If you are new to investing you may not have heard of them. If you are a novice investor you might know of them. If you are a veteran to investments you are probably taking advantage of them. Exchange traded funds, or commonly known as ETFs, have become a popular investing vehicle for many individuals because they generally have much lower management fees than mutual funds while providing the same diversification that investors seek. ETFs mirror what mutual funds do by grouping different stocks or bonds together and then offering them for sale on the stock market.
In order to buy ETFs, you need to have a brokerage account. If your money is sitting in a savings account at the bank or credit union, then you won’t be able to buy ETFs. Similar to public corporations, ETFs are traded on the stock market. Each ETF has a specific stock symbol that you can use to look up the current price of a single share of the ETF. When you buy the share of the ETF you are essentially buying the underlying basket of stocks or bonds that make up a single share of the ETF.
Since ETFs are very similar to stocks, a commission fee will be charged on the trade when it is executed in a brokerage account. This commission fee is important because it increases the cost of ownership of an ETF. Even if the management fee of an ETF is less than a mutual fund, the commission fees could have a profound effect and essentially make it more expensive to purchase an ETF than a mutual fund.
ETFs have become increasing popular and thus there are many types of ETFs that are marketed to the investor. This has actually created more confusion in the ETF space because now funds are being offered that track specific sectors rather than just indexes. If you are looking for an ETF that only invests in agriculture, they got one. If you want one for green companies, there’s one for that too. It’s kind of like iPhone apps, only in this case there is an ETF for that.
What stocks and bonds an ETF holds really depends on the type of ETF you are buying. Most ETFs will try to track some sort of an index because indexes come with a certain predefined set of stocks and bonds that it will contain. For instance, an ETF that tracks the S&P TSX index will tend to hold the top 200 companies in the Toronto Stock Exchange. Similarly an ETF tracking the DEX Universe Bond Index will contain a mixture of bonds from the Canadian government, municipal governments, provincial governments and corporate bonds. Those interested in seeing the composition can go to the PC Bond Analytics site to research. Nevertheless, it is important to be aware of what you are buying when purchasing an ETF.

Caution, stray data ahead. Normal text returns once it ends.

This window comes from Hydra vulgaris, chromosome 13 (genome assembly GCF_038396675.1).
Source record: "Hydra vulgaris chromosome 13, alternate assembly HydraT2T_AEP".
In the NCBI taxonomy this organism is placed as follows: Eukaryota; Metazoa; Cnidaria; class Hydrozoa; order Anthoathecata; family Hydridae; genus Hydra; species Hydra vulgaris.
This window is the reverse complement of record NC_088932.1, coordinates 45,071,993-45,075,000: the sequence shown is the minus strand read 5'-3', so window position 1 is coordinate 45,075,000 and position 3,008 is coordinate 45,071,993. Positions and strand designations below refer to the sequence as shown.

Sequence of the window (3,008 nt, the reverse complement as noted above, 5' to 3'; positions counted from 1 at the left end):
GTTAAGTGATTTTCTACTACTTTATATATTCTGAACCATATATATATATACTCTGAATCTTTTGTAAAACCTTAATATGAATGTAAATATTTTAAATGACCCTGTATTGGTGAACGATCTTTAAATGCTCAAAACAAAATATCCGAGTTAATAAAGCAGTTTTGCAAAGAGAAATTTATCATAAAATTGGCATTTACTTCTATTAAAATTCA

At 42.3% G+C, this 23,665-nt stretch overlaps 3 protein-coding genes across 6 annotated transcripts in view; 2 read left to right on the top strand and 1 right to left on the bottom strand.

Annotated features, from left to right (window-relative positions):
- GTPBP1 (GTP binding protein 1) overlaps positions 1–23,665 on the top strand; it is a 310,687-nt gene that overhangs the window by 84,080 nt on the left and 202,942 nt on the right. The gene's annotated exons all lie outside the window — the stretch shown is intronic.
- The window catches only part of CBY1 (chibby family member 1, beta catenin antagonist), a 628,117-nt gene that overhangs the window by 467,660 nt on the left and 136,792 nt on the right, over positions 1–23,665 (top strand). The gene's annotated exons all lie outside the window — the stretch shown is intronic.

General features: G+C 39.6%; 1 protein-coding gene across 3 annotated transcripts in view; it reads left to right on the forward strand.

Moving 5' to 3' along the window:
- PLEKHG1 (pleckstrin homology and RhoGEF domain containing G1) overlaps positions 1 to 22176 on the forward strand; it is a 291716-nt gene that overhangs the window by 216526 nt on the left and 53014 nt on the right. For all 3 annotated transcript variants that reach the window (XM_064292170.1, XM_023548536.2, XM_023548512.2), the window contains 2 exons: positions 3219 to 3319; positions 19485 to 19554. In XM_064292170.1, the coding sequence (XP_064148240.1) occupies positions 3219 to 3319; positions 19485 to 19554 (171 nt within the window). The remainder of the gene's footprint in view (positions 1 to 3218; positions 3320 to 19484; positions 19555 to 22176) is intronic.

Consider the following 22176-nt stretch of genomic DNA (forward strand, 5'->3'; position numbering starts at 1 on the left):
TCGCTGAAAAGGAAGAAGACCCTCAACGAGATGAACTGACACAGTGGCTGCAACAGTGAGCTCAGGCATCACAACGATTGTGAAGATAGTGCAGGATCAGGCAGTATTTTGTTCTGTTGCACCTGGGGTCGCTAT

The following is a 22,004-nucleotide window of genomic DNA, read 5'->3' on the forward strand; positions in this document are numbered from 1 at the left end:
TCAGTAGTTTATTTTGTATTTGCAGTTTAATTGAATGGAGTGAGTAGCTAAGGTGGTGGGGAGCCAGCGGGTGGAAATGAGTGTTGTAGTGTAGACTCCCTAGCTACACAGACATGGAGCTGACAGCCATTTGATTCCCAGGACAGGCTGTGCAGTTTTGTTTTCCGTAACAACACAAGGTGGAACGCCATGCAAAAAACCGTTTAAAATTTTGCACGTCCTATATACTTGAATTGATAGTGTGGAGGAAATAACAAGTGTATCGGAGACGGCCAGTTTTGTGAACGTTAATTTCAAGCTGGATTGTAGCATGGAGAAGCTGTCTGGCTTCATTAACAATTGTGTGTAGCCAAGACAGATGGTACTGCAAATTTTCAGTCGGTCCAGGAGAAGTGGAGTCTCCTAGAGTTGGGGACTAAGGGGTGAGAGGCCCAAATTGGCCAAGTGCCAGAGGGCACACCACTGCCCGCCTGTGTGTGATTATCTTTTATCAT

So how do you know what to buy? Unlike mutual funds, you won’t get recommendations from your regular financial advisor on ETFs because he or she will get no commission for selling you ETFs. A financial advisor will always push you towards mutual funds instead because it will provide the advisor with a “selling” commission. If you opt to go the route of buying ETFs then you will have to do some research into the companies that are offering them to see what type of ETFs are available. Two of the larger Canadian issuers of ETFs are iShares and Vanguard. As always, look for low fees and good diversification. A list of recommend Canadian Couch Potato ETFs can be found by clicking on the link. There you’ll find common index ETFs that are both low cost and diversified.
ETFs are generally for the self-investor who wants more control over their portfolio and understands how to build a diversified portfolio themselves. After all, you are in control of all the buying and selling. So are ETFs for you? I’ll explore in my next post what the differences are between investing in mutual funds versus ETFs and what it means for your bottom line.